Beginning in the nineteenth century, the Halifax Public Gardens were internationally recognized for their elegance, beauty, and music. On the Public Gardens tour, you’ll find writers from different countries and continents praising the Gardens. Canadian writers like James Macdonald Oxley (from Halifax) and Charles G.D. Roberts (from New Brunswick; later a Nova Scotia resident) relay a palpable civic and national pride as they describe this Halifax achievement. Visitors and tourists, too, take note of the Gardens. American writer and world traveller Anna L. Ward, for example, writes of multiple days spent strolling amongst the flowers. And writers have some (writerly) fun, too. Francis Duncan can’t help but point out that the Horticultural Gardens are “a place with a tautological name” (p. 31). In other words, the Horticultural Gardens might as well call itself Garden Gardens.

The Gardens have other literary connections: just outside the gates and across Spring Garden Road is Victoria Park. Victoria Park boasts statues of the Scottish literary giants, Robbie Burns and Sir Walter Scott, linking New Scotland (or Nova Scotia) to Scotland. Meanwhile, Hugh MacLennan, author of Two Solitudes and the great Halifax novel Barometre Rising, grew up on South Park Street just outside the Gardens; while his childhood home survived the 1917 Halifax Explosion that he would later chronicle in Barometre Rising, the house was bulldozed to make way for extra parking at the CBC building, itself now replaced by a new condo building, as the Friends of the Public Gardens explain (p. 82). 

Literary figures meet folk tales and ghost stories here. In their long history, the Gardens have not been immune to strange, sinister occurrences. One of the Gardens’ main features—the pond with the replica miniature Titanic—is called Griffin’s pond not to honour a statesman or philanthropist but after a Lawrence Griffin hung for murder in 1822. Public executions occurred on the Common close to where the Gardens now are and Griffin is buried in nearby Camp Hill cemetery where, as the Friends of the Public Gardens, suggest “it is no distance for the ghostly remains of Lawrence Griffin to find repose around the pond that ever since has borne his name” (p. 74).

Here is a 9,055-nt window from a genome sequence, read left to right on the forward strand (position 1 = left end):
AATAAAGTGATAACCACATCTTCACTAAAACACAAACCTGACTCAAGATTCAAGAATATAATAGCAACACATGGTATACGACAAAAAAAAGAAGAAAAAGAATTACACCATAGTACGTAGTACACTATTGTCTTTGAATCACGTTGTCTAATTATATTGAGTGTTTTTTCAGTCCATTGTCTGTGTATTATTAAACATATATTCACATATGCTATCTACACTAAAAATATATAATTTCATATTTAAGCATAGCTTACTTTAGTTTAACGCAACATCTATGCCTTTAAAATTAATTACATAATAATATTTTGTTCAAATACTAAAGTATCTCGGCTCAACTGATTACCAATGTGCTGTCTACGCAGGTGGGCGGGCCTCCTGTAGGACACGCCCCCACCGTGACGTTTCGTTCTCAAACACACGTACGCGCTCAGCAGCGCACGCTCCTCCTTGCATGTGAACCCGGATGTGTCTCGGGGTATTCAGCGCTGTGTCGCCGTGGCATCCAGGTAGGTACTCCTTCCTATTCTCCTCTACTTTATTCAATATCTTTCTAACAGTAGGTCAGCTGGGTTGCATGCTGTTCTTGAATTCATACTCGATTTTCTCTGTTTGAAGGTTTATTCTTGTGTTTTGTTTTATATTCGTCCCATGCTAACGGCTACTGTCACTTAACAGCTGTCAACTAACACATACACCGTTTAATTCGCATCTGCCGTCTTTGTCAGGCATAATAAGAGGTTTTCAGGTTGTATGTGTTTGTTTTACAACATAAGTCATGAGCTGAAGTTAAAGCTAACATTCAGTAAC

So while today we think of flowers and leisurely strolls in the Public Gardens, it has been the site of much human drama, of survival and death, sustenance and recreation, natural beauty and supernatural stories. The Public Gardens raise contradictions as the site of organized nature, privatized public space, exclusive community gatherings. Listen carefully to the different ways that our writers address these tensions.
But there is one point of agreement from almost everyone: the Public Gardens are beautiful. If you’ve seen the Gardens in person, it will be easy to recognize, in these texts, the pleasure that comes from describing a place that really feels special and provides quiet solace in the midst of a busy, noisy city.


Cameron, Peggy. “Foreword.” Writing the Common. Poetry Commemorating the 250th Anniversary of the Halifax Common, 1763-2013. Gaspereau Press Limited, Kentville, N.S., 

Duncan, Francis. Our Garrisons in the West: Or, Sketches in British North America. London: Chapman and Hall, 1864. 

Raddall, Thomas. Halifax: Warden of the North. Garden City, New York: Doubleday, 1965. 

The Friends of the Public Gardens. The Halifax Public Gardens. Halifax: The Halifax Public Gardens, 2013. 

This work is licensed under a Creative Commons Attribution 4.0 International License.